HippoPress, LLC v. SMG d/b/a/SMG Operations & a.

No. 2002-786
Monday, December 8, 2003
In this case, the Verizon Wireless Arena facility manager, SMG, along with the City of Manchester and the Union Leader, appealed a superior court ruling that SMG had violated the First Amendment of the U.S. Constitution and the similar Part I, Article 22 of the New Hampshire Constitution by not allowing HippoPress to distribute its newspaper at the arena.

SMG, on behalf of the arena, entered into an exclusive contract with the Union Leader to sell and distribute its newspaper within the arena. Due to this agreement, SMG denied a HippoPress request to sell its paper at the arena.

HippoPress sought a court order restraining SMG from excluding it from the arena, arguing that SMG was violating the free speech rights guaranteed Hippo under the federal and state constitutions. The superior court denied the request, finding that SMG was properly regulating access to the building since the regulation was reasonable and not an effort to suppress a speaker’s point of view. However, at the subsequent trial, the superior court found that by contracting with the Union Leader, SMG changed the arena from a non-public forum to a designated public forum necessitating the more stringent standard of review applicable in such cases.

The court found that SMG’s conduct violated the constitution because the exclusive contract was not a reasonable regulation and it foreclosed other opportunities for expression. SMG appealed to the New Hampshire Supreme Court.

A basic review of constitutional analysis is helpful in understanding the holding of this case. In order to even consider whether there has been a violation of the federal or state constitutions a court must first find that there has been “state action” sufficient to trigger constitutional protections. “State action” describes when a state or governmental entity or its agent acts. In some cases (as was contended in this case) state action may be attributed to a private actor. To find state action even when the actor is a private entity or party the plaintiff must show:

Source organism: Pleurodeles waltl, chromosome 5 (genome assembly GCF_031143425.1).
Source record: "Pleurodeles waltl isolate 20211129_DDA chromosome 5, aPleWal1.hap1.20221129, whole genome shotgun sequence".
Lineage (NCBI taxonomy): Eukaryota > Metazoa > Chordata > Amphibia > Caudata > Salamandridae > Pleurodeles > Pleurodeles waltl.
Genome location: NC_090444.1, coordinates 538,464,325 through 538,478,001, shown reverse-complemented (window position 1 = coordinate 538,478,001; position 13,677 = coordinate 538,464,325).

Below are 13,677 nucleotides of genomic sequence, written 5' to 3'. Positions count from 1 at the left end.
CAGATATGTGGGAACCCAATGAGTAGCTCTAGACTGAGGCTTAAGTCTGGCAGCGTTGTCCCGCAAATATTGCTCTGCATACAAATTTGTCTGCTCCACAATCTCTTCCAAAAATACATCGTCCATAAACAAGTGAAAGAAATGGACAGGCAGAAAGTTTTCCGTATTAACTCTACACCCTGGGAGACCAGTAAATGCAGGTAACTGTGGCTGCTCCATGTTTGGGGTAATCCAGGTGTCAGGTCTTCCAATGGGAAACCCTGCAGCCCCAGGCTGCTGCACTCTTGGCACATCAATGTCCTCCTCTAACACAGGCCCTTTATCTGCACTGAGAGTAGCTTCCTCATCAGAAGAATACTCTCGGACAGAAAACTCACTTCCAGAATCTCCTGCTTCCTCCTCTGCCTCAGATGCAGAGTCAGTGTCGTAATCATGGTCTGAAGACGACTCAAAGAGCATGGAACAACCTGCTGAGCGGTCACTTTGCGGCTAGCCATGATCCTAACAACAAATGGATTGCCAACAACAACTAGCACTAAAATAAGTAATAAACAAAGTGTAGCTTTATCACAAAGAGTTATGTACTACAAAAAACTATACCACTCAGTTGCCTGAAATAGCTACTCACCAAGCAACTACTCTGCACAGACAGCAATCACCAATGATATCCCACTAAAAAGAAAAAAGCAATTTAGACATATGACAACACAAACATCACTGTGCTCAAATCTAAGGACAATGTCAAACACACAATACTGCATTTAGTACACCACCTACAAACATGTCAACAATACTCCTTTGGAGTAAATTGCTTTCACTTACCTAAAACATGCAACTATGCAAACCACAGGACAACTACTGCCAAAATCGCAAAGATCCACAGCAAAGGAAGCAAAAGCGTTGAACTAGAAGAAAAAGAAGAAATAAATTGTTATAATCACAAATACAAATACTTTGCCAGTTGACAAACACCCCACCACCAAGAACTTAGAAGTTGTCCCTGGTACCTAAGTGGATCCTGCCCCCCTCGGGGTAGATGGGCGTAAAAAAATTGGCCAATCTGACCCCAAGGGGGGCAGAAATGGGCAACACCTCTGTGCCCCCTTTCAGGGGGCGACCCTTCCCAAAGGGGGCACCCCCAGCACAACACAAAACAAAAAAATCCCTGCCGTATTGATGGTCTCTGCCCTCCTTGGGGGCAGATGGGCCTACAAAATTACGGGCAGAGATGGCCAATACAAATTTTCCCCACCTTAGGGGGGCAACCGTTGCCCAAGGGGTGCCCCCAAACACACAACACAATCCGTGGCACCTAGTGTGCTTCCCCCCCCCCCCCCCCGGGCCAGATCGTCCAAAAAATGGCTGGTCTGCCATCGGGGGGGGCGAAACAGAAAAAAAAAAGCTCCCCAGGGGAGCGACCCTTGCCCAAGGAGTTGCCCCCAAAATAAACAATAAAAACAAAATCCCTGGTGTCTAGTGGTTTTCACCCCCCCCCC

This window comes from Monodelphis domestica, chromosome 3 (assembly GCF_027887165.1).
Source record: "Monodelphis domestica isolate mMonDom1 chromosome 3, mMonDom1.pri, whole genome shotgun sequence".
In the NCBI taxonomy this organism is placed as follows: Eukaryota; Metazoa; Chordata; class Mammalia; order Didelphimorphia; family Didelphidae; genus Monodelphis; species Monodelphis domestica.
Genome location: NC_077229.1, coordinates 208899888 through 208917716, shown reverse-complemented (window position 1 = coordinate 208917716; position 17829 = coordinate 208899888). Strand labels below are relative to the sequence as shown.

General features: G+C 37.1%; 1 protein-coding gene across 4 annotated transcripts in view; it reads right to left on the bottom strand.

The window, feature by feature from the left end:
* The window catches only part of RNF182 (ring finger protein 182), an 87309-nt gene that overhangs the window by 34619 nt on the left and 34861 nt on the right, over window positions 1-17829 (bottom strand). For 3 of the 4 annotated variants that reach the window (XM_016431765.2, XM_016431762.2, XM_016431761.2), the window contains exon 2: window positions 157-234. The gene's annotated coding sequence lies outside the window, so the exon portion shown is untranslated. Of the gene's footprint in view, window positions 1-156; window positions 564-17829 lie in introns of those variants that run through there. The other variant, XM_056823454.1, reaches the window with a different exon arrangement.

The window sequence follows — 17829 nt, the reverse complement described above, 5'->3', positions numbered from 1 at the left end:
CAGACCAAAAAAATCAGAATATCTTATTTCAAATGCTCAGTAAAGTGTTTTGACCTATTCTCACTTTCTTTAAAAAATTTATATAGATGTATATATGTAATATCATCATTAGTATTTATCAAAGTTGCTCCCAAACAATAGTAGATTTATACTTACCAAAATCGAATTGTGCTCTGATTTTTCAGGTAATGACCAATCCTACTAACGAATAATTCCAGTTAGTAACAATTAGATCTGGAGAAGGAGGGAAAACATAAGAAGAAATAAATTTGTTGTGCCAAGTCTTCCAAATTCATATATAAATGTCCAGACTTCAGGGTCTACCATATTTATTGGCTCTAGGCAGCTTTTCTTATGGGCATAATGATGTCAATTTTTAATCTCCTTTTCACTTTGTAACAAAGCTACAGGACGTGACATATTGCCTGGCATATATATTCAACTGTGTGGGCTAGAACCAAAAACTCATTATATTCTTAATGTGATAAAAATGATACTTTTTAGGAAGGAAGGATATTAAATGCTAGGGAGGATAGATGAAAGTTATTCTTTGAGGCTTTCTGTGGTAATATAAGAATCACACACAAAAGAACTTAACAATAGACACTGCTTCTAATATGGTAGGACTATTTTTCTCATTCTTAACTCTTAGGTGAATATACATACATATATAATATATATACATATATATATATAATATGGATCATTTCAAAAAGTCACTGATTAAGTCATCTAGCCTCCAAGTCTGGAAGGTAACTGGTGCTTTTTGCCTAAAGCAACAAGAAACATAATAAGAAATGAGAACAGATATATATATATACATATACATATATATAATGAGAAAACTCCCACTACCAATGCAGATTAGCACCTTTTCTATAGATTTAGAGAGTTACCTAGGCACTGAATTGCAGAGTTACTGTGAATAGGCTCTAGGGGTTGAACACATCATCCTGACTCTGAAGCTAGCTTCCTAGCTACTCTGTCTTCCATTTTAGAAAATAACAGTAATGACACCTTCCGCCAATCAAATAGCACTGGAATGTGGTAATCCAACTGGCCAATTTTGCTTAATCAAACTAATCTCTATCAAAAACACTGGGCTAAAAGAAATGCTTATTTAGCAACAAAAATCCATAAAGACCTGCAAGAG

• financial or regulatory nexus between the private actor and the government;
  • the private actor assumed a traditionally public function; or
  • a symbiotic relationship between the private actor and the government.

In this case the trial court found that there was, in fact, state action attributable to SMG that would give rise to a constitutional claim and a constitutional analysis of the facts. The trial court concluded that SMG’s actions violated the constitution. On appeal the Supreme Court analyzed the relationship between SMG and the City of Manchester and concluded that the relationship did not fall into any of the three above-mentioned categories of state action. The Court reversed the trial court’s finding, concluding that there was no state action attributable to SMG under the facts and thus there was no sustainable claim of violation of the New Hampshire or U.S. Constitution.

The Court also said that even if state action was attributed to SMG, SMG could still properly exclude HippoPress. Differing from the conclusion reached by the trial court, the Supreme Court found the Verizon Arena to be a nonpublic forum and the contract to be a reasonable restriction of speech in that forum. The Court articulated the standards for determining what type of forum exists in a particular situation and how speech may be regulated in that type of forum.